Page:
Can the speed and sound of your baby’s heartbeat predict if you’re having a boy or girl? Some of the mums and mums-to-be on our MadeForums Chat forum absolutely think so – although the experts we’ve spoken to aren’t at all convinced.
“Just trying to remember what the old wives’ tale is,” gemm-42032 posted on our forum recently. “If the heartbeat sounds like a galloping horse or a runaway train it means it’s either a boy or a girl. Which way round is it?”
And MrsShrekham had the answer: “Boy = train. Girl = horse.”
The reason a boy’s heartbeat sounds like a train but a girl’s sounds like a horse is, apparently, because a baby boy’s heart is beating at under 140 beats per minute, while a girl’s heartbeat is beating faster, at over 140 beats per minute.
What does a ‘boy train heartbeat’ sound like?
Here’s a YouTube recording where you can hear a baby boy’s heartbeat (16 weeks): does it sound like a train to you?
What does a ‘girl galloping horse heartbeat’ sound like?
And here’s the sound of a baby girl’s heartbeat: does it sound like a galloping horse? It’s certainly beating consistently over 140 beats a minute…
What does the expert say?
“There is no evidence that a heartbeat sounding like a train or horse indicates a girl or a boy,” says our expert GP Dr Philippa Kaye.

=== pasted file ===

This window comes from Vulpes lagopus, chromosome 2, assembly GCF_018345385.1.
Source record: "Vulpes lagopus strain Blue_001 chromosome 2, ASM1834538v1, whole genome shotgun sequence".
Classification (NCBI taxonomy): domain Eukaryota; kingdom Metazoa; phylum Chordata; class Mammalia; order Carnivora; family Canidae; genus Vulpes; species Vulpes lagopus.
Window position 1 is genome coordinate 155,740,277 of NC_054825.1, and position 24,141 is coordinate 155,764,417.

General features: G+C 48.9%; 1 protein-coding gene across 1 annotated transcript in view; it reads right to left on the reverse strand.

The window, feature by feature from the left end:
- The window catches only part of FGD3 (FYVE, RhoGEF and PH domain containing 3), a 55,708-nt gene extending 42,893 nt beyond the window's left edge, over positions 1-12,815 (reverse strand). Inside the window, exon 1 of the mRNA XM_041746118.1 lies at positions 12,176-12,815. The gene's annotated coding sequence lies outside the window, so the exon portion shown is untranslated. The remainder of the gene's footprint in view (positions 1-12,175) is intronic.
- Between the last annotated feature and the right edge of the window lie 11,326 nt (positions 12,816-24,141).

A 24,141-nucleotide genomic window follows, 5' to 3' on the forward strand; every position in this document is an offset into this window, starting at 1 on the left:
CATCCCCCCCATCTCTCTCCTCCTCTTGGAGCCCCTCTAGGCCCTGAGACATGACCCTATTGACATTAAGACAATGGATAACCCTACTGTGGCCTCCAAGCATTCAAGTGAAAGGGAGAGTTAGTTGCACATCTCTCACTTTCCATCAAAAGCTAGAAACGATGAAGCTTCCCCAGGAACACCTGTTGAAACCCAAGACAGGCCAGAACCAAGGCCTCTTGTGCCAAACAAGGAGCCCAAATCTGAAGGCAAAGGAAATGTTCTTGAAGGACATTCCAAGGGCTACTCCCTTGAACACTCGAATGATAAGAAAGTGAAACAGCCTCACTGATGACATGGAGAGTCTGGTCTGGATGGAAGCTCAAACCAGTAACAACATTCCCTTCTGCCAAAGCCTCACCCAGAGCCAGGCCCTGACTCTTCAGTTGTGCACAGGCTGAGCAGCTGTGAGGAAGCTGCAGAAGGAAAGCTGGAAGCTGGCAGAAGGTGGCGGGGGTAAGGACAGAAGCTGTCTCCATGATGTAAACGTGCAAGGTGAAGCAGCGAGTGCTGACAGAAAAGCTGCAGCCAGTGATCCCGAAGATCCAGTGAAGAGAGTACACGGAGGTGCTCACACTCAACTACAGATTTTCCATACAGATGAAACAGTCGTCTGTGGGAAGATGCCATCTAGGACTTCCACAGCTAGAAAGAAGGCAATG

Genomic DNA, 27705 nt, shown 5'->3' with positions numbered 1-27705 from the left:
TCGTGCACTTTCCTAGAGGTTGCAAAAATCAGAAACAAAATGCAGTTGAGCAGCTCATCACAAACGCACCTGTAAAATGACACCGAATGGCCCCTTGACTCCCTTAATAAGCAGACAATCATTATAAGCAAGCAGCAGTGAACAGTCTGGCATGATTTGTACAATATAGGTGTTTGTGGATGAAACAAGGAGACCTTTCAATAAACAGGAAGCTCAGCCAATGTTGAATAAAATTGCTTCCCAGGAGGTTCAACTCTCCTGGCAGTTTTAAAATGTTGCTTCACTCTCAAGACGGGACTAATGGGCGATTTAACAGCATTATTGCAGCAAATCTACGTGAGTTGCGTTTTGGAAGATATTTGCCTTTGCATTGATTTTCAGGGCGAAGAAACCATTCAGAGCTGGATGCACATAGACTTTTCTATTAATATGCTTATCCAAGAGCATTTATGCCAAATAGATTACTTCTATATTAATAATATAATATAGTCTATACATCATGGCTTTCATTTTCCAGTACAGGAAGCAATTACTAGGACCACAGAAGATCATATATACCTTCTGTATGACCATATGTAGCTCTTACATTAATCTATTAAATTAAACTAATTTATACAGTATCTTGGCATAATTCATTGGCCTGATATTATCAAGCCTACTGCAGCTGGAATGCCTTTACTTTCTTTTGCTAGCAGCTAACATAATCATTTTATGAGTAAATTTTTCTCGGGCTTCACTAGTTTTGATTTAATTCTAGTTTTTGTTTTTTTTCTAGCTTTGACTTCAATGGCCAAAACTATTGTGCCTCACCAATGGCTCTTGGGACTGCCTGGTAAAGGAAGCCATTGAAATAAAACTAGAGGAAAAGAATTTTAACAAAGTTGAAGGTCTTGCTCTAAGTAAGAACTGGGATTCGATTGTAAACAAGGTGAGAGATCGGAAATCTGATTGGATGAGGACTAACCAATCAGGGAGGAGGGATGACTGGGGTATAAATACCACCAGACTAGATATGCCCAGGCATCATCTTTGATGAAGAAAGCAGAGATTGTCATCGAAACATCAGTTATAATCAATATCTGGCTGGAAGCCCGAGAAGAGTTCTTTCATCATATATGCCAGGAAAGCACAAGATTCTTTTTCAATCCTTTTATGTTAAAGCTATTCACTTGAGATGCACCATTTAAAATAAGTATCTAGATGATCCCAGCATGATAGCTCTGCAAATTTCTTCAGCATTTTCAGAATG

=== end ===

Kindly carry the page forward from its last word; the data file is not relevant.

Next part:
“A baby’s heart rate – much faster than an adult’s – will be somewhere between 110 and 160 beats per minute,” she adds, “but there’s no evidence that a baby boy’s heart rate is slower than a baby girl’s.”
Indeed a 2006 study of 447 pregnancies by researchers at Wright State University in Ohio, US and published in Fetal Diagnosis and Therapy found “no significant differences between male and female fetal heart rates during the 1st trimester”.
So if there’s no evidence, why do so many of us believe it?
Maybe because there’s always a pretty good chance (50/50) that you’ll be right. And because when you are proved right, you’ll likely to tell everyone about it – like forum user Minnie09: “Ours definitely sounds like a galloping horse and, true to the old wives’ tale, we’re having a girl!”
Then, of course, it’s actually quite tricky to decide whether the heartbeat you’re hearing is train-y or horse-y. As forum user newlook says: “Mine can sound like both; they are very similar. I think it sounds more like a horse but then I picture a train and it sounds like a train too!”
How reliable are other gender prediction tests?
If you’re not convinced by the galloping horse / train heartbeat theory when it comes to finding out your baby’s sex but want to know about more possible gender predictors, you can read about 28 (count ’em!) more here – or listen to our special podcast on this very topic with Dr Philippa.
Dr Philippa Kaye works as a GP in both NHS and private practice. She attended Downing College, Cambridge, then took medical studies at Guy’s, King’s and St Thomas’s medical schools in London, training in paediatrics, gynaecology, care of the elderly, acute medicine, psychiatry and general practice. Dr Philippa has also written a number of books, including ones on child health, diabetes in childhood and adolescence. She is a mum of 3.